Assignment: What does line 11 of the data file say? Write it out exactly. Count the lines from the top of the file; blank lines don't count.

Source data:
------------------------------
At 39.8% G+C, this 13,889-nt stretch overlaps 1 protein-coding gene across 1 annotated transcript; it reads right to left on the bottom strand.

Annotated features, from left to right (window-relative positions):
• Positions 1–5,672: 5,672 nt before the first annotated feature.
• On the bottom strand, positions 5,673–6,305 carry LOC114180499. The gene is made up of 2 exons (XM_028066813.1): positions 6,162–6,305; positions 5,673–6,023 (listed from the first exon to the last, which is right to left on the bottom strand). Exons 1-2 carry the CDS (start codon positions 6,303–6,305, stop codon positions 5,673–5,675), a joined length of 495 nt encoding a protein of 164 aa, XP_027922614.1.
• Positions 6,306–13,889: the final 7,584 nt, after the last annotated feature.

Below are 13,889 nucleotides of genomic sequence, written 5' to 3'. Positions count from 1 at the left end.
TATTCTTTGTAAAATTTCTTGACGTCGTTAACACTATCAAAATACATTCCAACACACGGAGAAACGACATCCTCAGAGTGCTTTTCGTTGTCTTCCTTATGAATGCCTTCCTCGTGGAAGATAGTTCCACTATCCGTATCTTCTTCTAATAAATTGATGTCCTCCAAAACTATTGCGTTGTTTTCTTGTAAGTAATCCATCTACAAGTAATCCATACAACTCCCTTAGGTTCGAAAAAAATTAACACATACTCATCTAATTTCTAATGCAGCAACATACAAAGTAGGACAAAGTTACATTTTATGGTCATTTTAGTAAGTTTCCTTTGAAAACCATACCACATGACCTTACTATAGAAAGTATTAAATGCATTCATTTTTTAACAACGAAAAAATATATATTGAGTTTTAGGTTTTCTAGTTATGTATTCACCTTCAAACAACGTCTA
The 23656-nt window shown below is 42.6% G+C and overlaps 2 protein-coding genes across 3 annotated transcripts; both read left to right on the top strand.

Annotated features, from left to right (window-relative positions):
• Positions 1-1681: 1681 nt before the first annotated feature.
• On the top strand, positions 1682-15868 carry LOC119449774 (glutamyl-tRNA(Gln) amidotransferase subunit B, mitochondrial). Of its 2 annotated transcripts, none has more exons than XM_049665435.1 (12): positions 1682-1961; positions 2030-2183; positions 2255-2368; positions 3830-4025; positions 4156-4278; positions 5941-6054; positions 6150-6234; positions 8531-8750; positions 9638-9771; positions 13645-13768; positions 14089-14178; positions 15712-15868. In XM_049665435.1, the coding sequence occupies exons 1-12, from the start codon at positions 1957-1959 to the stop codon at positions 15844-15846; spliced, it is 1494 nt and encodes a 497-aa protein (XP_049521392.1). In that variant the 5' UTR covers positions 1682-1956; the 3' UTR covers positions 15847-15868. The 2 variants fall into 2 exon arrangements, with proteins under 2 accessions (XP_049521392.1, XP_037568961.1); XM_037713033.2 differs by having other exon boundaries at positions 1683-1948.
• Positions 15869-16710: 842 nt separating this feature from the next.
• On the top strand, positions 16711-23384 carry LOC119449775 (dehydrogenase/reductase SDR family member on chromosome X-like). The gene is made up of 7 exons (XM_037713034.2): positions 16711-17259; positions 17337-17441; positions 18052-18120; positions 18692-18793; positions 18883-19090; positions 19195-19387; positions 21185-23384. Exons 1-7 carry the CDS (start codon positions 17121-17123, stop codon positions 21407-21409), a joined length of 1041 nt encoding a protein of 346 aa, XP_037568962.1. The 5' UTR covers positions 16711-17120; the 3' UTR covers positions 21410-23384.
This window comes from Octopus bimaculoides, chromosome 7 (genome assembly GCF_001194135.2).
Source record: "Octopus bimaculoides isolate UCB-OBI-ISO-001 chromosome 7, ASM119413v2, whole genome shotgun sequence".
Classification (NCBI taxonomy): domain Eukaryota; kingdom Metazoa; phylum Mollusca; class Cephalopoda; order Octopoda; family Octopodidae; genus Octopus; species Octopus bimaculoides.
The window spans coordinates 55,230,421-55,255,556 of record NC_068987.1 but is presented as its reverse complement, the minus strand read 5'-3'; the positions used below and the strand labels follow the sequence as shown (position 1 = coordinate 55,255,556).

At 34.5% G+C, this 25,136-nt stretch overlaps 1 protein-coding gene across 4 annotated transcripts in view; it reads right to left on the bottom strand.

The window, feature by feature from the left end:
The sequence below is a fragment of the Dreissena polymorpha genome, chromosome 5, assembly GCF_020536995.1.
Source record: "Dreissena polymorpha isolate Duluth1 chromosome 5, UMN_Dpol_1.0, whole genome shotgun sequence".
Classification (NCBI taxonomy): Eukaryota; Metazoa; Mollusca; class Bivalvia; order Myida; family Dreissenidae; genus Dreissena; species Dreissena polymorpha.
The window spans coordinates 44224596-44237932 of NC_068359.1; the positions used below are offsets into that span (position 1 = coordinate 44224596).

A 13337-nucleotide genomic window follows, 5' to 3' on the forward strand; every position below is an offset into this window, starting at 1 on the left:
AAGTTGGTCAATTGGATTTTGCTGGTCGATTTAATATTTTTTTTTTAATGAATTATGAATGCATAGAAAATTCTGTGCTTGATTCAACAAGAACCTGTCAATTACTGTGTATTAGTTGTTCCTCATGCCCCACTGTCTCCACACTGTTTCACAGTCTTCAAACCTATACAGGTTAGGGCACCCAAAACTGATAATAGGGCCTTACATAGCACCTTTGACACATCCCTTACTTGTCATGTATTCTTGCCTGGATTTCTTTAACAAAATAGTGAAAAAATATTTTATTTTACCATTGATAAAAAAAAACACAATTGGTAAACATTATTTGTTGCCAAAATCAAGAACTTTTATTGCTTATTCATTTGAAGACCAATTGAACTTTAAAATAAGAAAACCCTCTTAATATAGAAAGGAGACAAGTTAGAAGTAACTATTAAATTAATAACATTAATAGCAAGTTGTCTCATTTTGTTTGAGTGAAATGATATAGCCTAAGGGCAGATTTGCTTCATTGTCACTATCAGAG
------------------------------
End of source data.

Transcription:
• On the top strand, positions 1682-15868 carry LOC119449774 (glutamyl-tRNA(Gln) amidotransferase subunit B, mitochondrial). Of its 2 annotated transcripts, none has more exons than XM_049665435.1 (12): positions 1682-1961; positions 2030-2183; positions 2255-2368; positions 3830-4025; positions 4156-4278; positions 5941-6054; positions 6150-6234; positions 8531-8750; positions 9638-9771; positions 13645-13768; positions 14089-14178; positions 15712-15868. In XM_049665435.1, the coding sequence occupies exons 1-12, from the start codon at positions 1957-1959 to the stop codon at positions 15844-15846; spliced, it is 1494 nt and encodes a 497-aa protein (XP_049521392.1). In that variant the 5' UTR covers positions 1682-1956; the 3' UTR covers positions 15847-15868. The 2 variants fall into 2 exon arrangements, with proteins under 2 accessions (XP_049521392.1, XP_037568961.1); XM_037713033.2 differs by having other exon boundaries at positions 1683-1948.